After Disappointing Sinovac Trial, Beijing Snipes at Western Vaccines

A week after stage three trial data from Brazil revealed lower-than-expected efficacy numbers for one of China’s main coronavirus vaccines, Beijing’s spokespersons and several reputable Chinese experts have doubled down on a new tactic to promote their vaccine: sniping at competitors. From accusing Western media of covering up deaths associated with the Pfizer vaccine to doubling down on conspiracy theories that the virus came from a U.S. military lab, media and official representatives have been fanning the flames of the kind of “vaccine nationalism” it once echoed warnings to avoid. The Washington Post’s Gerry Shih reported on comments from multiple sources casting doubt on vaccines produced in the U.S., including several from highly respected Chinese scientists:

[…] After Chinese officials and researchers spent months telling the public that China’s vaccines would win the global development race, [Yanzhong Huang, a senior fellow for global health at the Council on Foreign Relations] added, “there’s now a gap between expectation and reality that needed to be addressed, so you see this effort to disparage Western vaccines.”

[…] The nationalist Global Times newspaper ran stories that seized on the deaths of 23 elderly ­Norwegians who had taken the ­Pfizer-BioNTech vaccine, and quoted Chinese experts who urged countries from Norway to Australia to halt its use.

[…] George Gao, head of China’s Center for Disease Control and Prevention, recently pondered publicly whether the Pfizer-BioNTech and Moderna vaccines could cause cancer. Zhong Nanshan, who is considered a ­national hero for his work on the SARS and covid-19 outbreaks and sometimes speaks on behalf of the government, dismissed ­Pfizer-BioNTech’s and Moderna’s clinical trials as “very insufficient” in November. China’s vaccines, Zhong added, “are developed with rigor.”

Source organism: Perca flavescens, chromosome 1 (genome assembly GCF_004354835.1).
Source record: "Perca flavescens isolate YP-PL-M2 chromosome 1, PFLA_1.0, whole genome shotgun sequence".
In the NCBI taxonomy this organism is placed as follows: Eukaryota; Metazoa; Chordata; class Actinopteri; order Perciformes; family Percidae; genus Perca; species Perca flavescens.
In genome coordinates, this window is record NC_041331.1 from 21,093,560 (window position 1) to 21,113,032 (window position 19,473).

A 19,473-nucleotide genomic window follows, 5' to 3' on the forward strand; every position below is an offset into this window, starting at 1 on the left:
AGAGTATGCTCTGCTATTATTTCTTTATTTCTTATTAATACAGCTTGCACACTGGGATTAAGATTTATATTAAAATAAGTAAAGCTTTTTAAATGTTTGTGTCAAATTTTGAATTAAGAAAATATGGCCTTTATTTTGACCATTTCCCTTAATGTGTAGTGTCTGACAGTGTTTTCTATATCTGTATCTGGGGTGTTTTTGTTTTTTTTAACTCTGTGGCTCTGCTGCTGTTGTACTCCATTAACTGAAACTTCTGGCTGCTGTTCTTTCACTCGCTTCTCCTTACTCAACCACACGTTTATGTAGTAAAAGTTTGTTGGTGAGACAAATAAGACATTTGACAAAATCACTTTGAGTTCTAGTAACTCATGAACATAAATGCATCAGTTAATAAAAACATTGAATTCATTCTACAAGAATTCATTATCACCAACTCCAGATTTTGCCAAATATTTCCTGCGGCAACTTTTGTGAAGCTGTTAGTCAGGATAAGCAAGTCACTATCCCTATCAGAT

Dali Yang, a political science professor at the University of Chicago who researches China’s health system, said that he was surprised a prominent health official like Gao would cast doubt on U.S. vaccines but that it was not clear whether such comments represented a concerted government strategy. Chinese factories, after all, have been contracted to produce millions of doses of ­Pfizer-BioNTech’s vaccine, and it’s still possible that China could buy the vaccine to inoculate elderly citizens because the Chinese vaccines have not been tested on people over 59, he said. [Source]